Mount Molloy was named to honour teamster Patrick Molloy who, in the mid 1880s, found the copper outcrop whilst searching for stray bullocks. Four years he worked it as a one man show, then amid murmurs of "claim jumping", it changed hands. In 1901 the Irvinebank Company purchased the leases and by 1903, Mount Molloy was one of North Queensland's leading producers. However, by Christmas of 1908 production ceased due to a lack of ore.
Mount Molloy too, has its share of ghosts. James Venture Mulligan, discoverer of gold on the Palmer River and on the Hodgkinson field, silver at Silver Valley and tin in several locations, at age 70, embroiled himself in a fight during the construction of the Mount Molloy-Biboohra tramway, received an unlucky blow and died. The Irish explorer's body rests in the Mount Molloy cemetery (GK Bolton).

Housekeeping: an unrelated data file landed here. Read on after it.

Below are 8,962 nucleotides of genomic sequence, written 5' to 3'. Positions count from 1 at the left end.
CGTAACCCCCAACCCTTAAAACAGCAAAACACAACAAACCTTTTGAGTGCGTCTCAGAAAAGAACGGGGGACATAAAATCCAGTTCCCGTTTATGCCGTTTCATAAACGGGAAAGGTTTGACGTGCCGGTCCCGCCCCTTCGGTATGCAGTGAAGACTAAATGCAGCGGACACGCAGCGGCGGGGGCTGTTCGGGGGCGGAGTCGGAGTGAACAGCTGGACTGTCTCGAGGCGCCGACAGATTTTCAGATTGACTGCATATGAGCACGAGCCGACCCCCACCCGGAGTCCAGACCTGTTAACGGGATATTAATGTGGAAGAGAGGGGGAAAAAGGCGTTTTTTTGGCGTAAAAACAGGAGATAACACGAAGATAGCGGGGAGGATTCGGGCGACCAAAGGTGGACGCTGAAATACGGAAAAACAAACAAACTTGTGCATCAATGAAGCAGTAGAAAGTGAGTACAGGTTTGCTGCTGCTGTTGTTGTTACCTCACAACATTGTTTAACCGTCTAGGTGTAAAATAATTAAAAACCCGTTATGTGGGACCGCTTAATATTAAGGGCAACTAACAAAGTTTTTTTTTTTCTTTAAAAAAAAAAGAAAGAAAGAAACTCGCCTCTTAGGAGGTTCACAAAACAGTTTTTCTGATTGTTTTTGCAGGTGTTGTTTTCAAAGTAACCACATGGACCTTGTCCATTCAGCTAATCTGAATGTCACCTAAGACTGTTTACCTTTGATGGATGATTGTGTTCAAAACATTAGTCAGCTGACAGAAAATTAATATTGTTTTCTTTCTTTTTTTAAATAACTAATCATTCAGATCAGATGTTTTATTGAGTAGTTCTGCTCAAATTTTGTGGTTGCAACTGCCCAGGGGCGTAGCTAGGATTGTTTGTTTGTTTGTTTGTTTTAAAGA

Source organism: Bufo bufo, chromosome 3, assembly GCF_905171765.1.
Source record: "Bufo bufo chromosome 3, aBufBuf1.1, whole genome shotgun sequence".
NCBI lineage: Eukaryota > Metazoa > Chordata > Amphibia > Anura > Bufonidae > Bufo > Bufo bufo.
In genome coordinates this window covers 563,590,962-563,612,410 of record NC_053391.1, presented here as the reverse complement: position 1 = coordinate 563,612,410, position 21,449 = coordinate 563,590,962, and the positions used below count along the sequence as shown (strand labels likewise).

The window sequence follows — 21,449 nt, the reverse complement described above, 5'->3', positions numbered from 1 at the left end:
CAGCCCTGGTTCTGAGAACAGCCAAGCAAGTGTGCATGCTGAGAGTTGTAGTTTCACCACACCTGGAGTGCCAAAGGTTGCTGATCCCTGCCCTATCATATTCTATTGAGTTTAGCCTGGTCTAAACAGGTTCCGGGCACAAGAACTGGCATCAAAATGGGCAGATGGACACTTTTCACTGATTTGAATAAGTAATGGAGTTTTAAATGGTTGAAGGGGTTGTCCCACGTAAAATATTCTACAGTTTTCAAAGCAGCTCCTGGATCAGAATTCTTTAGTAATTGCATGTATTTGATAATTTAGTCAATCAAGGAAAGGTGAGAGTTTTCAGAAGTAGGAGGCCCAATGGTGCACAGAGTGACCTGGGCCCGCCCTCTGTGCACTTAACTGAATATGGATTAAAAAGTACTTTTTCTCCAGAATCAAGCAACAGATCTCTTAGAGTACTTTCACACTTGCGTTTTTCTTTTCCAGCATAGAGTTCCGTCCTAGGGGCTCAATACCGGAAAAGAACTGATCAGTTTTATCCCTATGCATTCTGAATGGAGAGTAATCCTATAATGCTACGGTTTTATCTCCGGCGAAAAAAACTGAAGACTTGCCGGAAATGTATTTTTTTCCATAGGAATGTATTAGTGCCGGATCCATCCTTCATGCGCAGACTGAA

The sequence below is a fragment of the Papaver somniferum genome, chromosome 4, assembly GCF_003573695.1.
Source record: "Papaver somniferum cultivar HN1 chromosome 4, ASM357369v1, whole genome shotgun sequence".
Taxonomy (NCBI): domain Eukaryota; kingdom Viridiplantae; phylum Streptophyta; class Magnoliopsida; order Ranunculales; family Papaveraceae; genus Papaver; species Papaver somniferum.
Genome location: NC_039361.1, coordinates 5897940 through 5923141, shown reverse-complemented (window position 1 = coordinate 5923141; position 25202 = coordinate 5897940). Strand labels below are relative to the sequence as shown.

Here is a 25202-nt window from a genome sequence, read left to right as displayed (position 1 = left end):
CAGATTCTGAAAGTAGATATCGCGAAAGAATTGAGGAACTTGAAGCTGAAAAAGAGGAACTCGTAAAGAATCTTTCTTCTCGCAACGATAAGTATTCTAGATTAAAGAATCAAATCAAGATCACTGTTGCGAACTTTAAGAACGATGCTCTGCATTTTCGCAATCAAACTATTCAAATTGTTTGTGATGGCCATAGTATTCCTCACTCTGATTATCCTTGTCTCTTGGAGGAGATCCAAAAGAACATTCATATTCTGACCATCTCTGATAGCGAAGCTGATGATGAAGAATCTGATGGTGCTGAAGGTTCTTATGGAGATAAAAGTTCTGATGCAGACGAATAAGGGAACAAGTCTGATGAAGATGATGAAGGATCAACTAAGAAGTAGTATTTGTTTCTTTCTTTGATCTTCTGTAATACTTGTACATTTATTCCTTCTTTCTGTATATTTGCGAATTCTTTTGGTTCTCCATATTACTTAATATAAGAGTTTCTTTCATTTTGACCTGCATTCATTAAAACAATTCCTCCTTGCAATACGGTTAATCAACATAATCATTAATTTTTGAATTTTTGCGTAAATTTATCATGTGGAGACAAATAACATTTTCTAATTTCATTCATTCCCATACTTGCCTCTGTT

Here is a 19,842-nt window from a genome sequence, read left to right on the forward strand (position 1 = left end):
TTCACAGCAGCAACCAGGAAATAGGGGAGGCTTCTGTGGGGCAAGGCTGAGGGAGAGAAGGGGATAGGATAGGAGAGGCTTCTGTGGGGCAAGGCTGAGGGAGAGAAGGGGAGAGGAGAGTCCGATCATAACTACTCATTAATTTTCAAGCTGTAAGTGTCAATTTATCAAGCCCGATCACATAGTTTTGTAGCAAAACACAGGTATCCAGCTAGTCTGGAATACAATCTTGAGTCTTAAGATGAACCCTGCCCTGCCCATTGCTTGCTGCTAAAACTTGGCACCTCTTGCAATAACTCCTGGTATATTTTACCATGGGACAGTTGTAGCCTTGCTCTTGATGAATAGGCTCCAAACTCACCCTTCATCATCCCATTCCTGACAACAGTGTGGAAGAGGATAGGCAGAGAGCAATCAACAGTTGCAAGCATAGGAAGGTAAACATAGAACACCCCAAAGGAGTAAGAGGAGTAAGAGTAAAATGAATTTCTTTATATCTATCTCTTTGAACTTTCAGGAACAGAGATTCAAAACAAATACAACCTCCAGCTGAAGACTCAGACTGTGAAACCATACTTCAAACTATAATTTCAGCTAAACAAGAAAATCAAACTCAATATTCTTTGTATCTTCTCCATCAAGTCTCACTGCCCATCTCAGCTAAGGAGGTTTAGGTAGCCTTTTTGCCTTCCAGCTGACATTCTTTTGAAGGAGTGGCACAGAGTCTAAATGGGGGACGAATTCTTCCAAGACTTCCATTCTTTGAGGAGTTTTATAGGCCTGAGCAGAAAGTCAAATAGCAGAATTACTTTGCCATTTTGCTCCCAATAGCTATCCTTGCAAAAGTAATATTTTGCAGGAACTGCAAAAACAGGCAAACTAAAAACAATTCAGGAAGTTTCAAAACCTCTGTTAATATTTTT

Today, Mount Molloy's fame is with its bird life. Almost 300 species have been recorded within a 15 kilometre radius of the town. It is also the home of the Great Bowerbird.